Woodman Folk Club - Reviews
|The Trials of Cato|
|John Hoare||24 November 2017||
First, the standard bit … The Trials of Cato comprise, from left to right
on the night, Will Addison (vocals, Irish bouzouki, tenor banjo, bodhran
and ‘foot percussion’), Robin Jones (vocals, mandolin and tenor banjo)
and Tomos Williams (vocals and guitar). Will hails from Yorkshire,
whilst both Robin and Tomos are from the Wrexham area of Wales. The
group came together as recently as the summer of 2015, while all three
were teaching English in Beirut; apparently, there is a healthy acoustic
music scene there – many of us were surprised to hear that ANYTHING is
healthy there! Perhaps the news bulletins don’t tell the whole story.
The Trials of Cato perform a mix of original and traditional material. Now to the ‘meat’ of the review … It surprisingly transpired during the evening that The Trials of Cato’s first experience of folk festivals was The Wirral, earlier this year. That immediately explained something that had puzzled me and the other travelling Woodmanites present in the bar at The Wirral when they performed – we wondered, “Why only the bar?”. To Debby and Derry folk festivals are, in part, scouting missions. When they asked what we thought, the immediate consensus was, “Book them”! So, they did. History will almost certainly record that this was a bit of a coup. The Trials of Cato will go on to be very big in the folk world, and we got them early on! Well done Derry and Debby.
I have a slightly odd theory that you can tell a lot about an act from the way they set up. The Trials of Cato have further reinforced that theory. Their sound check was painstakingly thorough, and reflected the precision with which these guys would perform. Throughout their set, there was not a string on any instrument that wasn’t in perfect harmony, and they play quite a lot of instruments! They are instrumentally and vocally perfectly balanced and very together. Whilst their manner on stage is easy and relaxed, this band has definitely put in the hard miles in terms of rehearsals.
So, what’s the aim of a review? Are you looking for a set list? I have one, but suffice it to say they provided a varied mix of original material and traditional, plenty of tunes and some excellent songs, including one sung in Welsh. Heads were bobbing and feet tapping throughout. Clapping in time had broken out by the time we got to a well-deserved encore!
Want to know what they said between songs? Sorry, no spoiler alerts here! The chat was easy, though I will say they feel one of their weaknesses is that they struggle to think of titles for their tunes. This point was well illustrated by the introduction of the encore tunes … “The E set / well actually it’s the D set on capo 2”. With a CD due out next spring, there may be naming opportunities up for grabs – the chance to say, “That’s one of mine” when it comes out, perhaps?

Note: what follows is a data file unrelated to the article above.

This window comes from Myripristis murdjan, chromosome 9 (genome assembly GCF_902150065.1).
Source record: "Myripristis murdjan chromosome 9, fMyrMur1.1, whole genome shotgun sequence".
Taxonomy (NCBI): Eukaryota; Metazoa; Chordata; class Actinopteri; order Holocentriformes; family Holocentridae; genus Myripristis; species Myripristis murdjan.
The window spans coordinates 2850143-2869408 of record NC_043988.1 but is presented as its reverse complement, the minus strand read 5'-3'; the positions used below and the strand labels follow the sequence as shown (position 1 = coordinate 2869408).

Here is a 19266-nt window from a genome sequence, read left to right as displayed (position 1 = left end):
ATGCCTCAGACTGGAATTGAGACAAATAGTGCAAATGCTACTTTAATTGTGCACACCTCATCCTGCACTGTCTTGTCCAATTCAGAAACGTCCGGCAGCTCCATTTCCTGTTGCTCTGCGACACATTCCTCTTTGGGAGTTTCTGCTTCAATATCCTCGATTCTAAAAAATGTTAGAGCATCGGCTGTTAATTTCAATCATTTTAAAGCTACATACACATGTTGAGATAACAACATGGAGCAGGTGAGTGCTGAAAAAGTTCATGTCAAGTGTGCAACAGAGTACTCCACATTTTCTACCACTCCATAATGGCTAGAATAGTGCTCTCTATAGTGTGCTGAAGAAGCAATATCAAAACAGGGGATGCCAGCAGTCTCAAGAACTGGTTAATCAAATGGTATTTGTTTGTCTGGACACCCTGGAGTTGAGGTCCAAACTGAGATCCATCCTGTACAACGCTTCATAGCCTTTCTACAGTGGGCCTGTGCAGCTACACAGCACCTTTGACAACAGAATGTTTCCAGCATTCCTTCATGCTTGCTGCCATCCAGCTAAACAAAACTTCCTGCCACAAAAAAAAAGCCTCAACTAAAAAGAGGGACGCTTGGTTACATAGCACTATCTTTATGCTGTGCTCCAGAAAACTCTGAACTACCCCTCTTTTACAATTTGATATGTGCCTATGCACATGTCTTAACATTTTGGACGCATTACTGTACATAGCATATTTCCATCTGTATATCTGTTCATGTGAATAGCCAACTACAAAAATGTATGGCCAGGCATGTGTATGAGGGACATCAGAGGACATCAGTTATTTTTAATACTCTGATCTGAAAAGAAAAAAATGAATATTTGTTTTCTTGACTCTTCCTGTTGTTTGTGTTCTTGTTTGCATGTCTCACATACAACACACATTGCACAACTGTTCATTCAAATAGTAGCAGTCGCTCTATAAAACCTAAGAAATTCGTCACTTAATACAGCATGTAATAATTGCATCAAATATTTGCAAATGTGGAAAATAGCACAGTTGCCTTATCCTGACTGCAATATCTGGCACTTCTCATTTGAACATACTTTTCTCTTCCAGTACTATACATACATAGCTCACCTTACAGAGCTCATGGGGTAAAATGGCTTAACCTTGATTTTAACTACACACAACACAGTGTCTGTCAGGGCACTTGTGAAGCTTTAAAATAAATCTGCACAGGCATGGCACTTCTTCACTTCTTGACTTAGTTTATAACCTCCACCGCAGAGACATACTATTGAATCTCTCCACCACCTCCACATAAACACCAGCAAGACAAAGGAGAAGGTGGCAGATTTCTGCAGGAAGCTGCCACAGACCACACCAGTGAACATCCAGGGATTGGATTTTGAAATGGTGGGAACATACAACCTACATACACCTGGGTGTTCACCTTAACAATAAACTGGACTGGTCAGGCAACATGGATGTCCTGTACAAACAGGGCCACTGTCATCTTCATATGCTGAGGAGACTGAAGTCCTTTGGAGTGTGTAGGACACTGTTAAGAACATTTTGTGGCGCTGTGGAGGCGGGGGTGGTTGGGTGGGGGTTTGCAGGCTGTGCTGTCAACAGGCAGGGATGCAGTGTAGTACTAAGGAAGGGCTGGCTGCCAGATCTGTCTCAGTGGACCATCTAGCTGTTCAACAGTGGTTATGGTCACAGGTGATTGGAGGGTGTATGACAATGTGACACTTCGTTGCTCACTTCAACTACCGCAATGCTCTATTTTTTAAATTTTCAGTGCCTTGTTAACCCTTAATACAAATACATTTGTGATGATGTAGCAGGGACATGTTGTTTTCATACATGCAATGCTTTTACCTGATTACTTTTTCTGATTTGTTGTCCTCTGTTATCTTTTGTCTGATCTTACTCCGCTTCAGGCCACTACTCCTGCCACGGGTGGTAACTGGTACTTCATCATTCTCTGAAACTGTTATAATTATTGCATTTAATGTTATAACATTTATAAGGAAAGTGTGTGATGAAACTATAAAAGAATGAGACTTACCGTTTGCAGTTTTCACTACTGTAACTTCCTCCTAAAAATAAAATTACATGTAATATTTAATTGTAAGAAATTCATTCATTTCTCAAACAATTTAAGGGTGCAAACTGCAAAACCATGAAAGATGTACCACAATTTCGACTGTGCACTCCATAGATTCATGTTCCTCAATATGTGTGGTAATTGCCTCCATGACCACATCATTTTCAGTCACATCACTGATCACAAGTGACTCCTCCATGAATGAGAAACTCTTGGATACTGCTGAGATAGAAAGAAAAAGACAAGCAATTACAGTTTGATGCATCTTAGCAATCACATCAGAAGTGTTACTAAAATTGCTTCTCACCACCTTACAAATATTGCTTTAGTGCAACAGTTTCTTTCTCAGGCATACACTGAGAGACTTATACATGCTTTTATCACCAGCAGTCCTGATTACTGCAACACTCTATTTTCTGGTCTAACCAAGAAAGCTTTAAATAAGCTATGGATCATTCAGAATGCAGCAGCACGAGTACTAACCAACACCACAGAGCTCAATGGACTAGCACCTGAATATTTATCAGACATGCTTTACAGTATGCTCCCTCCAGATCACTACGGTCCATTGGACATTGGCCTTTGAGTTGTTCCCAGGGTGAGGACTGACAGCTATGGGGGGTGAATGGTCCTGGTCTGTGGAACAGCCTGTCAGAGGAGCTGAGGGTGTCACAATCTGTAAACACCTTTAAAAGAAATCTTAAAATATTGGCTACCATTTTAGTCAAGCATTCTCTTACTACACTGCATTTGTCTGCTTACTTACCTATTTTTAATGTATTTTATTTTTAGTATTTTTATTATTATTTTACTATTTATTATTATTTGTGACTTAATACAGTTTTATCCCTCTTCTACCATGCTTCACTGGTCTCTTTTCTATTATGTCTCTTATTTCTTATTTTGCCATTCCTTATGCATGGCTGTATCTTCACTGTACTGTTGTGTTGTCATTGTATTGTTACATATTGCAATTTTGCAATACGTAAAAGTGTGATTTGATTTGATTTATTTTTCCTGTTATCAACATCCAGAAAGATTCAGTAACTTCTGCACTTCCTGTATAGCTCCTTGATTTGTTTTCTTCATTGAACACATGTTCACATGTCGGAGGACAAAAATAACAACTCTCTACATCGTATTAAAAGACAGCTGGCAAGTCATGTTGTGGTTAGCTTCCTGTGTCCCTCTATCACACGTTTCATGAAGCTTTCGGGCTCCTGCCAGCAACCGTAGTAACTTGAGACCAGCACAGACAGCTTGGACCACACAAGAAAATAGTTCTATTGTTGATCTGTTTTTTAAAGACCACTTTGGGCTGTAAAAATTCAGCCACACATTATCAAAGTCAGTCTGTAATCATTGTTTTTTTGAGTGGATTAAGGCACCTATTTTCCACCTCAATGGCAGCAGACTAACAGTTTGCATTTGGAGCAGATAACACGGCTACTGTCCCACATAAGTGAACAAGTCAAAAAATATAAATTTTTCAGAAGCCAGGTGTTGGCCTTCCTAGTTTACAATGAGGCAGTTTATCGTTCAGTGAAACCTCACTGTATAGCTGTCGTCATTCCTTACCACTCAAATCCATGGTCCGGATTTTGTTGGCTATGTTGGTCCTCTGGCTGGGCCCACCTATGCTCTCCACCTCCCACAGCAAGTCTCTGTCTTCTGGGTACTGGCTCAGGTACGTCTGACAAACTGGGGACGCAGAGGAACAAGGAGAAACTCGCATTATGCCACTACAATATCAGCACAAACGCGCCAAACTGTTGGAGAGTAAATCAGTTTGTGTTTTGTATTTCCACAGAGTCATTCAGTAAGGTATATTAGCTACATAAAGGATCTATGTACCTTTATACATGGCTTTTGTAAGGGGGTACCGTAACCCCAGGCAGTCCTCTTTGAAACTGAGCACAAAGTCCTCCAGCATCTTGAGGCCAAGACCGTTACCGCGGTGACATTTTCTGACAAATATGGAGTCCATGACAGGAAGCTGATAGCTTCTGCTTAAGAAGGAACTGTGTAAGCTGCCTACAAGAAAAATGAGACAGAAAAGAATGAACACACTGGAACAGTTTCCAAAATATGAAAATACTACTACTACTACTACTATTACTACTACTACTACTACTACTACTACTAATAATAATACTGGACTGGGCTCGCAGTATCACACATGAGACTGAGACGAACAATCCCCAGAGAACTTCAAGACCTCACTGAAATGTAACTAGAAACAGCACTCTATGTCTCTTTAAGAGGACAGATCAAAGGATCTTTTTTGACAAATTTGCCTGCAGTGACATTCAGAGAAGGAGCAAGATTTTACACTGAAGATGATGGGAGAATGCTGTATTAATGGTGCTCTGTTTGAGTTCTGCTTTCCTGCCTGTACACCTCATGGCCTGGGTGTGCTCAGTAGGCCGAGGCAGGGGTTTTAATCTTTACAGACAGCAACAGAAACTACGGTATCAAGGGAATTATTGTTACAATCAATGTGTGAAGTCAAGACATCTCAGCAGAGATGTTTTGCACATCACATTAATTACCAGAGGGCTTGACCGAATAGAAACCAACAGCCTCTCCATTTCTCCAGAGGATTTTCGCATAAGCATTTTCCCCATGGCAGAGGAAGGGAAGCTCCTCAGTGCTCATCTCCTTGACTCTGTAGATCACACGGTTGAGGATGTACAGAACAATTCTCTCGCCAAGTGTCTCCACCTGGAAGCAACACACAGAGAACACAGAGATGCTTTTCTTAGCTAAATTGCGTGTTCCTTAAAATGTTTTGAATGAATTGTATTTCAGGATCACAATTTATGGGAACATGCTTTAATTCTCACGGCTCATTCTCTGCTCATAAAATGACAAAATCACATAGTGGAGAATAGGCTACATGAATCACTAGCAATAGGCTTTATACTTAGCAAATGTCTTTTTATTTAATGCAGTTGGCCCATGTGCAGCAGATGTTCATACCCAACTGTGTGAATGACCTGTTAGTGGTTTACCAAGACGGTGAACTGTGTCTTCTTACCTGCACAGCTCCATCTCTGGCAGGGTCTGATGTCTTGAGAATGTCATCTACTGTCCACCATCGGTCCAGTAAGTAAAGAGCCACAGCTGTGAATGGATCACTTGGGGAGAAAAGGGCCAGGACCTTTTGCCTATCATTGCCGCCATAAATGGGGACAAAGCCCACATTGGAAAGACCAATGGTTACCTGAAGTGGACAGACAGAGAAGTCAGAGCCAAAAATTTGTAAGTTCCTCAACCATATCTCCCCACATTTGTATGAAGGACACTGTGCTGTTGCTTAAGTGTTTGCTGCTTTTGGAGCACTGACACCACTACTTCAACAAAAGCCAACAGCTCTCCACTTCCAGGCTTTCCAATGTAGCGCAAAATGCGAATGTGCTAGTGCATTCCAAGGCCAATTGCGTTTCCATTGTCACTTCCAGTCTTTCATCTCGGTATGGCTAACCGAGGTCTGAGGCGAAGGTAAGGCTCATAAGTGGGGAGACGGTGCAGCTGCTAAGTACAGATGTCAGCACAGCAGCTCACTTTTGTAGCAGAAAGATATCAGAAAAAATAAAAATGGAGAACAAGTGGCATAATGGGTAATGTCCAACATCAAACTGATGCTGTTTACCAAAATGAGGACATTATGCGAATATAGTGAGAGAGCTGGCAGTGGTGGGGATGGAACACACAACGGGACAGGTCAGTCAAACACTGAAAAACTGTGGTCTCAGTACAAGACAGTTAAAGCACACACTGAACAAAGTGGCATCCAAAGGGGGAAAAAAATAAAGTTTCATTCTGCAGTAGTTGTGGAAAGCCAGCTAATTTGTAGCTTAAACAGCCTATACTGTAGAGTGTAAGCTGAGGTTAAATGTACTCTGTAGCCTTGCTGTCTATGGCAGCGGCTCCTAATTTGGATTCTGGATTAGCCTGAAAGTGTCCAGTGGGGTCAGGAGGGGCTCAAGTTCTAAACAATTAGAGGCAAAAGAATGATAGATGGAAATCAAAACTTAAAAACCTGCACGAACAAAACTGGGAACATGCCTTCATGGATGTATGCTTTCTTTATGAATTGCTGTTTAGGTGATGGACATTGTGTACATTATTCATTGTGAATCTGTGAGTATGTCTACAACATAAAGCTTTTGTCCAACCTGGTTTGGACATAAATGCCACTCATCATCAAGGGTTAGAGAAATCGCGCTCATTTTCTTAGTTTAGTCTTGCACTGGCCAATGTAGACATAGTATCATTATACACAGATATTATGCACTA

Want to know if they’re worth going to see? I will just say this … if you weren’t there, go and see The Trials of Cato as soon as you get the chance. All three are accomplished musicians. It’s easy to major on lead instruments when you hear mandolin, bouzouki and banjo played as crisply as Robin and Will manage it; however, do take the time to look at the fretboard acrobatics of Tomos while he provides the driving guitar rhythm. Incidentally, on the subject of details, Will’s feet are worth watching!
The evening had opened with Dick Woodhouse doing what he does best – making us laugh. Closer than ever to the original sound, on his crisp sounding new classical guitar, he gave us a couple of Jake Thackray songs – ‘Grandad’ and the ‘The Blacksmith and the Toffee maker’.
John Hoare followed with Ralph McTell’s ‘Peppers and Tomatoes’, and Anthony John Clarke’s ‘The Broken Years’, the latter providing the large audience with the chance to warm up its vocal chords.
As usual, Bryn Phillips was MC for the evening, and he opened the second half with a couple of fishing related songs. When the club sits on a canal, you don’t need a reason to do fishing related songs, do you? The first was a bitter-sweet song called "Breakdown" and the second of his songs, ‘Better Never to Kiss a Fish’, was a hilarious and newly-penned offering based on the recent story of a fisherman who nearly died after swallowing a fish, yes you guessed it, that he was kissing!
Well done again Debby and Derry – another of those ‘special’ nights at The Woodman.